Baidu's suggested search feature is very revealing.
Show Hide image

What Baidu’s search autofill reveals about the soul of the average Chinese web surfer

“What do I do if I'm ugly?”, and other questions.

This article first appeared on newrepublic.com

Bored at work? Type “why is” into Google, and up pops a list of the most common user questions beginning with that phrase, such as “why is the sky blue” and “why is my poop green”. Then try “what is”, “how do you”, “how to pronounce”, and so on, and before you know it you’ll be face deep in the greatest parlour game/time-suck of the early twenty-first century. After Google Suggest debuted in 2008, it quickly became a handy tool for armchair psychologists looking to analyse our collective psyche. Among its revelations: we cheat on the New York Times crossword, we don’t know how to pronounce “gif”, and we mainly use the internet to find song lyrics. Google Suggest tunnels into the far recesses of the soul, revealing humanity at its most innocent (“why am I me”), ugly (“I am extremely terrified of Chinese people”), and bizarre (“I like to tape my thumbs to my hands to see what it would be like to be a dinosaur”).

Baidu, the Chinese search engine, has a similar feature. Foreign Policy recently used it to develop a map of China by regional stereotype, while others have mined it to learn what Chinese think of foreigners from various nations. But that’s just a start. There’s a lot more Baidu can tell us about China’s search engine users, from their hopes and fears to their obsessions and consumer preferences. As I played around with the tool this week, a portrait of the average Baidu user started to emerge: a broke, sexually frustrated guy/girl who wants to become a teacher, buy a car, marry, and have a son (or, better yet, twins), if only he/she can get this damned wifi router to work.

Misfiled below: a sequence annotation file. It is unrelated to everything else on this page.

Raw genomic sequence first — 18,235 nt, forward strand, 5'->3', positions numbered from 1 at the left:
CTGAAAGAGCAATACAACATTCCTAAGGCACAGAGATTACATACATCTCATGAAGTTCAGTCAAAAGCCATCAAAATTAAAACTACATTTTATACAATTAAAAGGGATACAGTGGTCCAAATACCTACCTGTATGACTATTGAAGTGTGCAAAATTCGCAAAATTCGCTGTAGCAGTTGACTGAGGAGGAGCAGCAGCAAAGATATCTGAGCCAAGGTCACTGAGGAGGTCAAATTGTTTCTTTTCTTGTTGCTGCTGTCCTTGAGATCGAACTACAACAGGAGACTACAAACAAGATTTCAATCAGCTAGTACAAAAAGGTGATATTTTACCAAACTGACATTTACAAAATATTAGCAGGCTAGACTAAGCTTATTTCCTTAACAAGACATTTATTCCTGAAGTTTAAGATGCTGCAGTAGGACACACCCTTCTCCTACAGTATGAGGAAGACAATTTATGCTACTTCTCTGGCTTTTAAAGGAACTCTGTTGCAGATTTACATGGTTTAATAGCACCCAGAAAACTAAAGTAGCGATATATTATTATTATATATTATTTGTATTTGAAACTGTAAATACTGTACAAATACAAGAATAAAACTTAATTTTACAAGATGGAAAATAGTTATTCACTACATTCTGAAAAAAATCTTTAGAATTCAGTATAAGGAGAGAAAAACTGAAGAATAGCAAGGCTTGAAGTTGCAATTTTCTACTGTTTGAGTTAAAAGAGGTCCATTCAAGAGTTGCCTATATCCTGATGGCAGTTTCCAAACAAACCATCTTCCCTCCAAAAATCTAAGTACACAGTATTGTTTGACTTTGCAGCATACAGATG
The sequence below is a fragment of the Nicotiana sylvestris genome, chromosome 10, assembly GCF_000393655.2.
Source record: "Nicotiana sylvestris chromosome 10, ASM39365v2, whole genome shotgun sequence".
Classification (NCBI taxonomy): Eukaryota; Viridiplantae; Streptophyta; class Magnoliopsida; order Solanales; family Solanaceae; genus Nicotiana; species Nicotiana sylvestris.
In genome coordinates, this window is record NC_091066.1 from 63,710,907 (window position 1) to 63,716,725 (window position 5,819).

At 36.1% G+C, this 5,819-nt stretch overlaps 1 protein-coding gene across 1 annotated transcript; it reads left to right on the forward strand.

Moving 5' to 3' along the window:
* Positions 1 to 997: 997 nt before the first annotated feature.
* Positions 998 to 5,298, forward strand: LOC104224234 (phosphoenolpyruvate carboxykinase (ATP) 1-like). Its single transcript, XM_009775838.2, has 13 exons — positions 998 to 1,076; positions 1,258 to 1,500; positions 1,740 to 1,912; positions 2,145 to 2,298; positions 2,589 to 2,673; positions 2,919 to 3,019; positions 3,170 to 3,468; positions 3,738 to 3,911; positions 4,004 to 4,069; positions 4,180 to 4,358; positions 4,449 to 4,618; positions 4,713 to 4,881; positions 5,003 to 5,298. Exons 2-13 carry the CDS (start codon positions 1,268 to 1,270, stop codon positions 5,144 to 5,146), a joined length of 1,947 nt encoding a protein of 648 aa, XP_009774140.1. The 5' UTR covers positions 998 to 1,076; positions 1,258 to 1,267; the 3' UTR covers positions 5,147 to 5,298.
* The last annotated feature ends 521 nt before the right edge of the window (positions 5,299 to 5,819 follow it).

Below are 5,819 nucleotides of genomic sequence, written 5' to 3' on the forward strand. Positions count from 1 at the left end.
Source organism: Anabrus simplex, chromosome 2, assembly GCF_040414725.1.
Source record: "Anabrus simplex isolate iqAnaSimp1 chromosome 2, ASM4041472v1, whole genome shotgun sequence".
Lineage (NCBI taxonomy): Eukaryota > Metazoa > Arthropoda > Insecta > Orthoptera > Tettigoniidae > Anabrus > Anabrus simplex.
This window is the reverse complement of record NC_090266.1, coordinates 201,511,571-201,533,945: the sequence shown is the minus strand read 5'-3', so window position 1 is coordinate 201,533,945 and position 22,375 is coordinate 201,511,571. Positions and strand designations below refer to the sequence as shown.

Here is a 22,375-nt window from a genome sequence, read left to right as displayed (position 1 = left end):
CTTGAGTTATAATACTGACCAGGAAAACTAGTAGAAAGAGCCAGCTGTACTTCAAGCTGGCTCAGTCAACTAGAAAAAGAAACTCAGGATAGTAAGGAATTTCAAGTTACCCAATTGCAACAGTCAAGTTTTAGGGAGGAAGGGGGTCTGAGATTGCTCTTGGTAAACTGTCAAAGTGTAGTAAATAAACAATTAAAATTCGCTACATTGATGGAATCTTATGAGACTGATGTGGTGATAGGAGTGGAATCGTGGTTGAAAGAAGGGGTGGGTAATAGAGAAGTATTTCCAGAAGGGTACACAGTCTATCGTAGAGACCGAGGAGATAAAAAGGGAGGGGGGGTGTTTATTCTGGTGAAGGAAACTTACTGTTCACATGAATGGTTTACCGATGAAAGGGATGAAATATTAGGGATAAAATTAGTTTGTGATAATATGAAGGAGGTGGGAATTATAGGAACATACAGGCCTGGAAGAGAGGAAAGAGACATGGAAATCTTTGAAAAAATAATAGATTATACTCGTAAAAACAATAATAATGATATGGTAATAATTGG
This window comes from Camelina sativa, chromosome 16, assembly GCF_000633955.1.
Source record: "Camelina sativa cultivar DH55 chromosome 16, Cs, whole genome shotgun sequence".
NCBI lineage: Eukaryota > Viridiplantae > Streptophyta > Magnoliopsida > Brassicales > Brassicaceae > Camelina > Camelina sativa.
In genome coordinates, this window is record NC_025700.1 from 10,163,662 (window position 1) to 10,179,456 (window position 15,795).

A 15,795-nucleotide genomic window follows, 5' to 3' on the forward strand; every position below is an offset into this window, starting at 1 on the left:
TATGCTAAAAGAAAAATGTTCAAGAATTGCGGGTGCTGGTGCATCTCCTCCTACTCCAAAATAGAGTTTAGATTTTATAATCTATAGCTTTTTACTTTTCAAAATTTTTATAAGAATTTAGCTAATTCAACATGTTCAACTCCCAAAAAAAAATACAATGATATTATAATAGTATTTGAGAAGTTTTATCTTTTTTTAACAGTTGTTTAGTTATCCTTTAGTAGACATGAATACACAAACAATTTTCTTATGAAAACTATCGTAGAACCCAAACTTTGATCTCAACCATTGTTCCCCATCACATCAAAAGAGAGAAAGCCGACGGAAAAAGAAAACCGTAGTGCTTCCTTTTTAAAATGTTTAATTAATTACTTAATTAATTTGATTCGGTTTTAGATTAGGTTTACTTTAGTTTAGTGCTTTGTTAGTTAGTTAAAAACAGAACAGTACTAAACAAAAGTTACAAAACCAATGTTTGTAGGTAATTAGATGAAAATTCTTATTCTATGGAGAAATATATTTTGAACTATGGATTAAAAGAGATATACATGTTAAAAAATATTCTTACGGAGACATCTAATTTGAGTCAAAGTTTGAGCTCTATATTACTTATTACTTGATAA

Indeed, China has many problems, but the biggest headache plaguing Baidu users seems to be how to get wireless. Type in “怎么”, or “how”, and four of the top ten suggestions involve the setting up of routers and cracking of passwords. (For simplicity, the searches below are all translated from Mandarin.) Rivalling wifi for subject of greatest concern is pregnancy. “How do I make sure I have a son?” users ask, reflecting a common desire in China, especially under the government’s one-child policy. Women also want to know how to “get pregnant quickly” and have “dragon-phoenix twins”, or twins of opposite genders. Otherwise, users are most concerned with how to “buy stocks”, “apply eye-liner”, “download videos”, “reduce belly fat”, “repair a kidney”, and “catch pheasants”, slang for soliciting prostitutes.

Sex questions are popular – understandably so, given the relative dearth of sex education in China. (Plus, asking the internet is less awkward than asking your teacher or mom.) The top “why” question among Googlers may be “why is the sky blue”, but Baidu users have a different primary concern: “why is my semen yellow?” Runners up include “why do I ejaculate so quickly?” and “why don’t I have any semen?” They also pose questions they might be too shy to ask their partners, such as, “why do girls go to the bathroom after sex?” You may have noticed these are all dude questions. It’s hard to say whether that’s because Chinese men have a disproportionately large number of sexual hang-ups, or because Baidu users are disproportionately male, or because China itself is disproportionately male. Evidence points to the latter two explanations: if you type in “I’m looking for”, “a wife” makes the list of top suggestions, but “a husband” does not.